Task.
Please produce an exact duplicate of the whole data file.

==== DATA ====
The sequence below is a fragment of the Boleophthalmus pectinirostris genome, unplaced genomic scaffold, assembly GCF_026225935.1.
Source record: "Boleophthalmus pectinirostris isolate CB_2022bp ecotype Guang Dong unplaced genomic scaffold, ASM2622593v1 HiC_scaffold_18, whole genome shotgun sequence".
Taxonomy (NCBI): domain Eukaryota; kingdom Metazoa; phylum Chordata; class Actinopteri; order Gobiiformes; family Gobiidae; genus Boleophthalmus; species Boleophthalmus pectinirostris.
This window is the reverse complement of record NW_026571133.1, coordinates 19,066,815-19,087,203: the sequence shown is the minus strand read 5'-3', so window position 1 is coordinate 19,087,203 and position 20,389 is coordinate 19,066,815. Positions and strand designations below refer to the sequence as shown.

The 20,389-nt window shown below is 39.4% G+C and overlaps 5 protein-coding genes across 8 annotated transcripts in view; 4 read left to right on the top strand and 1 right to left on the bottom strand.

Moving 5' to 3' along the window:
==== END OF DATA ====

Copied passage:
The sequence below is a fragment of the Boleophthalmus pectinirostris genome, unplaced genomic scaffold, assembly GCF_026225935.1.
Source record: "Boleophthalmus pectinirostris isolate CB_2022bp ecotype Guang Dong unplaced genomic scaffold, ASM2622593v1 HiC_scaffold_18, whole genome shotgun sequence".
Taxonomy (NCBI): domain Eukaryota; kingdom Metazoa; phylum Chordata; class Actinopteri; order Gobiiformes; family Gobiidae; genus Boleophthalmus; species Boleophthalmus pectinirostris.
This window is the reverse complement of record NW_026571133.1, coordinates 19,066,815-19,087,203: the sequence shown is the minus strand read 5'-3', so window position 1 is coordinate 19,087,203 and position 20,389 is coordinate 19,066,815. Positions and strand designations below refer to the sequence as shown.

The 20,389-nt window shown below is 39.4% G+C and overlaps 5 protein-coding genes across 8 annotated transcripts in view; 4 read left to right on the top strand and 1 right to left on the bottom strand.

Moving 5' to 3' along the window: